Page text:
Manitou MY 11 Aluminum Dorado photos and full specs

Aug 13, 2009 at 0:06
Aug 13, 2009
by Tyler Maine  
 
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Manitou re-introduced the Carbon Dorado this past year and everyone was stoked to see it back in action. The down side is that is was less attainable to the average downhill consumer due to its price tag. The good news is that Manitou has created the all new Aluminium Upper MY 11 Dorado and it's got all the bells and whistles you'll find in its Carbon sibling, and at a price that is inline with the market.

Read on to learn all about the Manitou MY 11 Dorado,

Siblings

Siblings



Price
$2775
$1759
Weight
2812 g
2971 g
Color Options
Carbon
Black
Travel
180-203 mm
180-203 mm
Spring
Air
Air
Crown
Dual
Dual
Body Type
Carbon (inverted)
Aluminum (inverted)
Rebound
Open-bath, double tube rebound damper
Open-bath, double tube rebound damper
Stanchion material
36mm Aluminum
36mm Aluminum
Steer Tube
1.125
1.125
Damping
TPC+ compression damping, with adjustable velocity, pressure, and energy dependant circuits.
TPC+ compression damping, with adjustable velocity, pressure, and energy dependant circuits.
DropOut Options
20mm
20mm
Compression
Dual Air Chamber, Hydraulic Bottom Out
Dual Air Chamber, Hydraulic Bottom Out



MY 11 Dorado

MY 11 Dorado

Full Aluminum Uppers

Full Aluminum Uppers


*Please note that the graphics that you see on this fork are NOT the final graphics that will hit stores in the coming months*

The all new Manitou MY 11 Dorado features full 7050 aluminum upper tubes that are first drawn through a dye, then turned on a lathe and then butted for further strength. By creating an aluminum version of the Carbon Dorado, Manitou is able to offer a WC quality race fork at a reduced expense when compared to the Carbon version. ALL THE INTERNALS have remained the same, so you are not getting a sub par product with any less adjustments. These are the same forks, just one has aluminum uppers, while the other fork's uppers are carbon. The lower crowns on the MY 11 Dorado have undergone a different process than those found on the Carbon version and are in fact lighter than those on the Carbon version due to them being hallowed out.

Through the product development of the MY 11 Aluminum Dorado, Manitou learned some things about product that will transfer into the model year 2011 Carbon Dorado - expect it to be lighter!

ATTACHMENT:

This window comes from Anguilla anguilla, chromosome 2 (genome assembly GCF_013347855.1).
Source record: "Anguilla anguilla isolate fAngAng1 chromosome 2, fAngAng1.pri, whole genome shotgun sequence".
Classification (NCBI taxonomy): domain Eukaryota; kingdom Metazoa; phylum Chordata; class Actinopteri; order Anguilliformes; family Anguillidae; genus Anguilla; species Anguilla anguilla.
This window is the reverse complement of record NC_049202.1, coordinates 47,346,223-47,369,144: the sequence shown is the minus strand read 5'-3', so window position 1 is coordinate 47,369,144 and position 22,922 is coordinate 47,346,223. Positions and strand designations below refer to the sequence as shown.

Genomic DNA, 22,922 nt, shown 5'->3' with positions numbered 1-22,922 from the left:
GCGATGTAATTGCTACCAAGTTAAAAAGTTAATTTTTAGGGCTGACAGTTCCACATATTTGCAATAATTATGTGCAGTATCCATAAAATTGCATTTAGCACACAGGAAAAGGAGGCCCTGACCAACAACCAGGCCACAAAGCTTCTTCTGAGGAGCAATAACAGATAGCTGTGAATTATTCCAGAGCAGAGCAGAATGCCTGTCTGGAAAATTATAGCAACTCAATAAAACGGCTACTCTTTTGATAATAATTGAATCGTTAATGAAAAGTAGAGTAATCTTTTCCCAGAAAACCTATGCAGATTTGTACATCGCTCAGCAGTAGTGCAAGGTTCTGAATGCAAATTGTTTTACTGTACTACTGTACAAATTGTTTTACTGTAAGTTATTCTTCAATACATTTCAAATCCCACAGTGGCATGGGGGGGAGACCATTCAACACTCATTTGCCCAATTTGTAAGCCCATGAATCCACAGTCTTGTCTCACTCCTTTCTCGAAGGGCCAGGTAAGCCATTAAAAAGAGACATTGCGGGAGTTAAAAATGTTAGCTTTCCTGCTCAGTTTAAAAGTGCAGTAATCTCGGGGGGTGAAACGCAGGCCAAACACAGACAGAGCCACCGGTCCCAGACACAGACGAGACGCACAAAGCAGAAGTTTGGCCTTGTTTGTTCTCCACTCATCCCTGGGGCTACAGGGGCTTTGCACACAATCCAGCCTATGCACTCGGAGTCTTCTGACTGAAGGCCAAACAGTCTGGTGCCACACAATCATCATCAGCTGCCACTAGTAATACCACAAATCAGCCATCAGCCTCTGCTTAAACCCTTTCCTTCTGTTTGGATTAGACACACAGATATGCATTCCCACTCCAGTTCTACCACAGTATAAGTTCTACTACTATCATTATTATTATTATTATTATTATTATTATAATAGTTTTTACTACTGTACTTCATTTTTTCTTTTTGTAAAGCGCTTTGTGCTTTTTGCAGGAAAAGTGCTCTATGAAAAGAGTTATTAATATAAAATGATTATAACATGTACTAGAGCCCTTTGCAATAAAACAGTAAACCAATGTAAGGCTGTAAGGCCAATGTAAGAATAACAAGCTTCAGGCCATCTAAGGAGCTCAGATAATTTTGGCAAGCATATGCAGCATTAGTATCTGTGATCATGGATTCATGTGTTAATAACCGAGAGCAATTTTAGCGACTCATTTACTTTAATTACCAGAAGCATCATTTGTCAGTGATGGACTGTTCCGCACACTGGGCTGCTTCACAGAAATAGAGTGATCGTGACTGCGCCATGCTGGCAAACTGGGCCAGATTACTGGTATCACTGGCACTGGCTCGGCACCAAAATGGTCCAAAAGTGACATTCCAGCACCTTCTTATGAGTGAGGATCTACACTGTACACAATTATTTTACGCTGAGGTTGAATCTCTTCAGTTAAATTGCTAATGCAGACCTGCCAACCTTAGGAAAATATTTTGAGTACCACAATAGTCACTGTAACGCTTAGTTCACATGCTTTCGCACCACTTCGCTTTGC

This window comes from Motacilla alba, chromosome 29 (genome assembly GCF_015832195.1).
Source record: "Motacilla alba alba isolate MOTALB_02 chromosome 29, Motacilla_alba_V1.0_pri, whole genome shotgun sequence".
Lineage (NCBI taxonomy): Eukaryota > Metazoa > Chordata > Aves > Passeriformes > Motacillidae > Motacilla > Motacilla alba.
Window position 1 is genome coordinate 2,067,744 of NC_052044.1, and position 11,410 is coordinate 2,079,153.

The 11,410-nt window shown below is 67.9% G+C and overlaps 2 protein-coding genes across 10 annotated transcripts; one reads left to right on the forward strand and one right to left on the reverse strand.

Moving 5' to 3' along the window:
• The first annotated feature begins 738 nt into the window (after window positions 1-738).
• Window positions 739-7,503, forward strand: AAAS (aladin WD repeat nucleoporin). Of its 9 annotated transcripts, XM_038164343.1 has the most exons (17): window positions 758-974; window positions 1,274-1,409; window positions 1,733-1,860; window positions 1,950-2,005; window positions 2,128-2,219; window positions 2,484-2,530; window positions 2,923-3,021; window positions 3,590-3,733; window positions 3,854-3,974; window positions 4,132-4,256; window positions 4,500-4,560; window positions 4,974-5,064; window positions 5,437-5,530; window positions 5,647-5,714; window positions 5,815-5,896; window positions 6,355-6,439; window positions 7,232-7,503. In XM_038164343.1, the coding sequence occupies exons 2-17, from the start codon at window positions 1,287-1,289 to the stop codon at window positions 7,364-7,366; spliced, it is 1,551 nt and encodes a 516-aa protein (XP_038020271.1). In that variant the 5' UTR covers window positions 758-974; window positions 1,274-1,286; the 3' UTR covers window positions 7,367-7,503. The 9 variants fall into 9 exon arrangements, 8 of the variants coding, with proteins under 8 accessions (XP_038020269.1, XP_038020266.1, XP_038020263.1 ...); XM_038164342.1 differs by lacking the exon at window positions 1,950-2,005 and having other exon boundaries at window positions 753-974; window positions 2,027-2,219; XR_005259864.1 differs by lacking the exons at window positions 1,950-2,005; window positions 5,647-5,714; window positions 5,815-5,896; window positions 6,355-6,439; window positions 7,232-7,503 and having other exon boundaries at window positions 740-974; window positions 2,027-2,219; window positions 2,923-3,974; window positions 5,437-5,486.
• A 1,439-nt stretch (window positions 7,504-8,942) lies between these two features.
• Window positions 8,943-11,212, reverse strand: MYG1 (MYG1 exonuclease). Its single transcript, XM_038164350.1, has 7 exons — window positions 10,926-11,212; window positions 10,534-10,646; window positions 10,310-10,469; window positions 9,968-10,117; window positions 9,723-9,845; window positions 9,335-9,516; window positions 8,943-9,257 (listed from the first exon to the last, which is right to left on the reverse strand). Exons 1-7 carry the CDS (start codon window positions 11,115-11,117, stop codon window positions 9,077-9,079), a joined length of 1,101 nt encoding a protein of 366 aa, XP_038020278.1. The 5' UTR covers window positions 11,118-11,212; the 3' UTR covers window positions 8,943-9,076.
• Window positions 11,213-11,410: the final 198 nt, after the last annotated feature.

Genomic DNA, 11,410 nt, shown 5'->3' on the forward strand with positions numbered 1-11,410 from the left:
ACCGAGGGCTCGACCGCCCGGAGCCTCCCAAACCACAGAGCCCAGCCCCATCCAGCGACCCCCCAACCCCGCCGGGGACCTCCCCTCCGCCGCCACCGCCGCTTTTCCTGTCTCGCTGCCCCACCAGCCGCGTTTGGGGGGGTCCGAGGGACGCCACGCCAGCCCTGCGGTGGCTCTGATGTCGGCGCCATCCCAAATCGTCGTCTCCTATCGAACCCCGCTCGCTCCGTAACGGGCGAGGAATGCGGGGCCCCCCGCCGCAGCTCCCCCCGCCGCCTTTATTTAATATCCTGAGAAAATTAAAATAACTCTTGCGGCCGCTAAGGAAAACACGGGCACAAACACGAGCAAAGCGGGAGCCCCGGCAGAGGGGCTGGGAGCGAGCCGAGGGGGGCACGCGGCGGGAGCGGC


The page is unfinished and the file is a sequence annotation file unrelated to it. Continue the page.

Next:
Rebound

Rebound

Positive Air

Positive Air

TPC

TPC

TCP Knob

TCP Knob

Negative Air

Negative Air

20mm Thru Axle

20mm Thru Axle


The new MY 11 Dorado will also ship in the gun case as it's also a DH weapon!



The Hayes Bicycle Group offers free tech support at all the events they are present at. This is as beneficial to the privateer as it is to the Pro who are all out there riding their bikes and want them all to be tip top on race day. This is a very generous backing for a company and their products. To further support their products, Manitou's Carbon Dorados come with a free 2 year service program where riders that own them can send them in once a year for a full service on all wearable items inside the fork. This may be a purchasable item for owners that pick up the MY 11 Dorado once it hits stores.

One thing that we'd like to note after having a look at the new MY 11 Dorado would have to be the fact that if Manitou really wanted to have some fun, they could in fact anodize the uppers to create bold looking new forks that will really stand out.

If you are going to be at this year's Interbike Outdoor demo, then you'll be one of the first people that will get the opportunity to ride a MY 11 Dorado on dirt. Manitou will be at the ODD with a full range of forks to test and the MY 11 Dorado is one of them.


Related Links:
www.pinkbike.com/news/Manitou-Dorado.html
www.pinkbike.com/news/Manitou-Dorado-Preview-2009.html
www.pinkbike.com/news/manitou-dorado-my11-2009.html
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104 Comments

  • + 17
 I am new to pinkbike, but have been through the inverted/conventional fork debate before as I come from a motocross background. In simplest terms, a conventional fork and an inverted fork will exhibit different flex characteristics that will feel different to the rider. A conventional fork will have more flex at the clamp based on tube diameters and surface area. This flex results in less steering precision, but a better ride over small bumps. The brace reduces the flex, but it will not be as rigid as an inverted design. An inverted fork will offer better steering precision, but will have some binding on compression. This results in a "stickier" feel on particularily small bumps. When hitting a bump, there is a degree of flex in the stanchions. On a conventional fork this happens at the clamp, away from the sliding area. On an inverted fork this happens at the entrance to the upper, causing a slight binding.